Anticipated Cooling Tower Rulemaking: Preserving Aquatic Life at the Expense of Increased Carbon Emissions?

Anticipated Cooling Tower Rulemaking: Preserving Aquatic Life at the Expense of Increased Carbon Emissions?

February 2, 2011 12:19

We’ve previously written in this blog concerning regulatory uncertainty and its impact on investment or growth of renewable energy.  One example of how this has recently played out is in the early retirement of Exelon’s Oyster Creek nuclear facility in New Jersey.  Setting aside any philosophical debate with regard to whether nuclear is a form of energy that should be lauded as a resource that generates no carbon dioxide emissions, we focus here on the issue of regulatory uncertainty, the dilemma that arises when an agency leans toward choosing one means of technology as a panacea to a potential harm to the environment, and the unintended impact of such regulation on another area of environmental concern. 

Regulatory uncertainty and the potential increased environmental compliance costs of anticipated state and federal regulation forced the owners of Oyster Creek to agree to shut down the 645 MW nuclear facility in 2019, ten years before its renewed license to operate expires.  In April 2009, Exelon won a 20-year license extension for Oyster Creek.  Not all power plants are required to use cooling towers, let alone particular types of cooling towers.  Cooling tower regulations are currently being considered by the EPA and NJ DEP as a way to protect aquatic species in the rivers, oceans and lakes that provide cooling water to power plants.  A component cited by Exelon in its decision to close the plant early was the NJ DEP’s attempt to compel construction and operation of a cooling tower at Oyster Creek within seven years, which Exelon said would be cost prohibitive.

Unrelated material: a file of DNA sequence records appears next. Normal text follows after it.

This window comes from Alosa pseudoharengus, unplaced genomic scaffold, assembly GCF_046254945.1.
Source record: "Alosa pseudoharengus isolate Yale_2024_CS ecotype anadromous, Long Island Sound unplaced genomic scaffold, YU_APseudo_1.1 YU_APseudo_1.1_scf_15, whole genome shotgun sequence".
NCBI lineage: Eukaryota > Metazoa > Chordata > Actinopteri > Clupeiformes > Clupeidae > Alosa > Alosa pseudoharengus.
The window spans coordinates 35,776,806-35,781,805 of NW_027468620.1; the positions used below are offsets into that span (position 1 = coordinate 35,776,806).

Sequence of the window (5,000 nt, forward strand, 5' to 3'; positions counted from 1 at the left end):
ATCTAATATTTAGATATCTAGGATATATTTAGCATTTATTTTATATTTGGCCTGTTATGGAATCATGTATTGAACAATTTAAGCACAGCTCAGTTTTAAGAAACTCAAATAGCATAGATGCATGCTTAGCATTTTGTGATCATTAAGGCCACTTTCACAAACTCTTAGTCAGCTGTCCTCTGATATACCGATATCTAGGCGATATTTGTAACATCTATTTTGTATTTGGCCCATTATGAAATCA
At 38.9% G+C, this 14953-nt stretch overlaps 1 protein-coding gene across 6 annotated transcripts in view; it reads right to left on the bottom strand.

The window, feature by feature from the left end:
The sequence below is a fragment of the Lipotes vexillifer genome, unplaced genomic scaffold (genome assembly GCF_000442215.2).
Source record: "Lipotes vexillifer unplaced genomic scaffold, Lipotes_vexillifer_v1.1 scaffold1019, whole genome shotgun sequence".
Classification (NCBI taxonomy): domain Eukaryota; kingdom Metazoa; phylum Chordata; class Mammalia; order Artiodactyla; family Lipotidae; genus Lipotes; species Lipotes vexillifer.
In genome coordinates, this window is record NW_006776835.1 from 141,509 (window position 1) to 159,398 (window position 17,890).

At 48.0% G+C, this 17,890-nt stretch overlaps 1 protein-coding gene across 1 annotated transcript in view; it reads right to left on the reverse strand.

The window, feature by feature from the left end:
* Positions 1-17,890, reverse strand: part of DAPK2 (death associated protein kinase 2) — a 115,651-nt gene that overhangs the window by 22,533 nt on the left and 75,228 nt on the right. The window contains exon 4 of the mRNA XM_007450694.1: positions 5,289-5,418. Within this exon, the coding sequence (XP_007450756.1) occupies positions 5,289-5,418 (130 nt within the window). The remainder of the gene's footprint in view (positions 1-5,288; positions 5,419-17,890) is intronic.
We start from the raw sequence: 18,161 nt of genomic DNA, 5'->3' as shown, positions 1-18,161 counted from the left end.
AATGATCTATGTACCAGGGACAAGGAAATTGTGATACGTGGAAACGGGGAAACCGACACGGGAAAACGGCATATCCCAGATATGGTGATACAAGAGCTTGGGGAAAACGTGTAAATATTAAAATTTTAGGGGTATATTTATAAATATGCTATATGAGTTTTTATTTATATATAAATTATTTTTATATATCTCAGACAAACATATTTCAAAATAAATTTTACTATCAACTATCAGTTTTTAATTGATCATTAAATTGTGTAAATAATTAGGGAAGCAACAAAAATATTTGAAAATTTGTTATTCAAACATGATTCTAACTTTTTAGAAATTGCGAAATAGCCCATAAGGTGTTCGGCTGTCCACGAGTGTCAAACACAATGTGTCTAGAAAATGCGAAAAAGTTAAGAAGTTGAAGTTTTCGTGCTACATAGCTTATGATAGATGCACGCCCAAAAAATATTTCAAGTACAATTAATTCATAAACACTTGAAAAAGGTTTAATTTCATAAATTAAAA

To what extent should a regulatory agency dictate the means or methods to be employed in achieving certain environmental results?  With regard to the federal scheme, rule 316(b) of the Clean Water Act has allowed power plant operators to use what is the “best technology available” to capture water for plant cooling purposes.  EPA’s rulemaking is expected to set significant new national technology-based performance standards to minimize adverse environmental impact. 

Although the proposed rule has not yet been issued (it is expected in February 2011, to be followed by a final rule in July 2012), the EPA’s anticipated rule, coupled with the inability of plant operators to consider other factors (such as climate change, impact on water use, land use, and cost) may have unintended consequences.  After all, while requiring particular kinds of cooling towers on all existing power plants may benefit some aquatic life, the forced early retirement of multiple nuclear plants will also result in increased carbon emissions.  And, if predictions are true, rising sea levels associated with increased carbon dioxide levels will likely harm far more aquatic life as rivers become more saline, wetlands are drowned, and abandoned infrastructure falls into the sea.

Carbon Emissions | Regulation | Renewable Energy

Comments (1) -

11/15/2011 1:03:46 AM #

I would like to bless you for the achievements you’ve put in inscription this fabric point. I am hoping the equivalent shrill-rate website dispatch from you in the upcoming moreover. In circumstance your imaginative inscription facultys has inspired me to secure my acknowledge website forthwith. Indeed the blogging is spreading its extensions apace. Your inscribe up is a propitious ideal of it.

immobilier maroc France

Comments are closed


The business case for the development of renewable energy projects, from biodiesel and ethanol to wind, solar, and distributed generation, is more compelling than ever as tax and regulatory incentives combine to attract investments. Emerging issues in environmental law and increasingly recognized principles of corporate social responsibility are encouraging public companies to voluntarily reduce greenhouse gas emissions, install clean energy alternatives, and invest overseas in projects under the Kyoto Protocol to respond to climate change concerns.

Click here for more information and a list of our group members.


© 2019 McCarter & English, LLP. All Rights Reserved. disclaimer
navbottom image